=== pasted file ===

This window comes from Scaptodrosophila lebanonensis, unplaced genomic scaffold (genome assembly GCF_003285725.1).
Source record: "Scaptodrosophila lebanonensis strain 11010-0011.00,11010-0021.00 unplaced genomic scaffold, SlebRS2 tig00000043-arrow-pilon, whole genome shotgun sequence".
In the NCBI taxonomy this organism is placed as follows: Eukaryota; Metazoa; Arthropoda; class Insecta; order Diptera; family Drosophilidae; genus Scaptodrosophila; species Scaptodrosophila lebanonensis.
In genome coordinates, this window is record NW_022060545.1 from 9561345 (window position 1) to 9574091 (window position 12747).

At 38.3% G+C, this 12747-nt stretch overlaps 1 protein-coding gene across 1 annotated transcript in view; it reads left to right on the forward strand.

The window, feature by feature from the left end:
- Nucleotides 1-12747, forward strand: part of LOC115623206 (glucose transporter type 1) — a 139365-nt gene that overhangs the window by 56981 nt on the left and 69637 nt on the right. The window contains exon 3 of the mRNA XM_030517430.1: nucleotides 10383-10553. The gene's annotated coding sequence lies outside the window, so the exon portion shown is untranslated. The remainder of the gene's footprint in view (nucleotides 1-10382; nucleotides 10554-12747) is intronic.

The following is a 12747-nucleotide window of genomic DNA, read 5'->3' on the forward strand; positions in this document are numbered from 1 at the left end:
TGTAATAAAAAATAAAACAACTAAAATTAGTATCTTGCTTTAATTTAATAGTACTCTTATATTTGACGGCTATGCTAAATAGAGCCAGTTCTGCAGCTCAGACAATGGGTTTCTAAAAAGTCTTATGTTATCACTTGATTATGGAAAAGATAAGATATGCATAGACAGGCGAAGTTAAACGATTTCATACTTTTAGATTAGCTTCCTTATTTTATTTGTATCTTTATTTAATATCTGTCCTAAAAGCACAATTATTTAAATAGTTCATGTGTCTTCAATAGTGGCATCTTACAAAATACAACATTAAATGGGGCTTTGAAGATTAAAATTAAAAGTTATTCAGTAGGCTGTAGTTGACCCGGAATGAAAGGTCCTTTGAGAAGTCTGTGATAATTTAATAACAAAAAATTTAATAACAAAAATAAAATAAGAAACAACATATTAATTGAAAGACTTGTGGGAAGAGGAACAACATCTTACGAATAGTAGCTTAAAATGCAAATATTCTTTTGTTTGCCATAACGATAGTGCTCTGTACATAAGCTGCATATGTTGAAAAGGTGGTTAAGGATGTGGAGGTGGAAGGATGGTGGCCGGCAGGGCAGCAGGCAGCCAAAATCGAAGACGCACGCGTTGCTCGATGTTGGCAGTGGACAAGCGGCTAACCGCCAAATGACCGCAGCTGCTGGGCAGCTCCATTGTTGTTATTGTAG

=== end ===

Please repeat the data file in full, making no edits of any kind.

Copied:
This window comes from Scaptodrosophila lebanonensis, unplaced genomic scaffold (genome assembly GCF_003285725.1).
Source record: "Scaptodrosophila lebanonensis strain 11010-0011.00,11010-0021.00 unplaced genomic scaffold, SlebRS2 tig00000043-arrow-pilon, whole genome shotgun sequence".
In the NCBI taxonomy this organism is placed as follows: Eukaryota; Metazoa; Arthropoda; class Insecta; order Diptera; family Drosophilidae; genus Scaptodrosophila; species Scaptodrosophila lebanonensis.
In genome coordinates, this window is record NW_022060545.1 from 9561345 (window position 1) to 9574091 (window position 12747).

At 38.3% G+C, this 12747-nt stretch overlaps 1 protein-coding gene across 1 annotated transcript in view; it reads left to right on the forward strand.

The window, feature by feature from the left end:
- Nucleotides 1-12747, forward strand: part of LOC115623206 (glucose transporter type 1) — a 139365-nt gene that overhangs the window by 56981 nt on the left and 69637 nt on the right. The window contains exon 3 of the mRNA XM_030517430.1: nucleotides 10383-10553. The gene's annotated coding sequence lies outside the window, so the exon portion shown is untranslated. The remainder of the gene's footprint in view (nucleotides 1-10382; nucleotides 10554-12747) is intronic.

The following is a 12747-nucleotide window of genomic DNA, read 5'->3' on the forward strand; positions in this document are numbered from 1 at the left end:
TGTAATAAAAAATAAAACAACTAAAATTAGTATCTTGCTTTAATTTAATAGTACTCTTATATTTGACGGCTATGCTAAATAGAGCCAGTTCTGCAGCTCAGACAATGGGTTTCTAAAAAGTCTTATGTTATCACTTGATTATGGAAAAGATAAGATATGCATAGACAGGCGAAGTTAAACGATTTCATACTTTTAGATTAGCTTCCTTATTTTATTTGTATCTTTATTTAATATCTGTCCTAAAAGCACAATTATTTAAATAGTTCATGTGTCTTCAATAGTGGCATCTTACAAAATACAACATTAAATGGGGCTTTGAAGATTAAAATTAAAAGTTATTCAGTAGGCTGTAGTTGACCCGGAATGAAAGGTCCTTTGAGAAGTCTGTGATAATTTAATAACAAAAAATTTAATAACAAAAATAAAATAAGAAACAACATATTAATTGAAAGACTTGTGGGAAGAGGAACAACATCTTACGAATAGTAGCTTAAAATGCAAATATTCTTTTGTTTGCCATAACGATAGTGCTCTGTACATAAGCTGCATATGTTGAAAAGGTGGTTAAGGATGTGGAGGTGGAAGGATGGTGGCCGGCAGGGCAGCAGGCAGCCAAAATCGAAGACGCACGCGTTGCTCGATGTTGGCAGTGGACAAGCGGCTAACCGCCAAATGACCGCAGCTGCTGGGCAGCTCCATTGTTGTTATTGTAG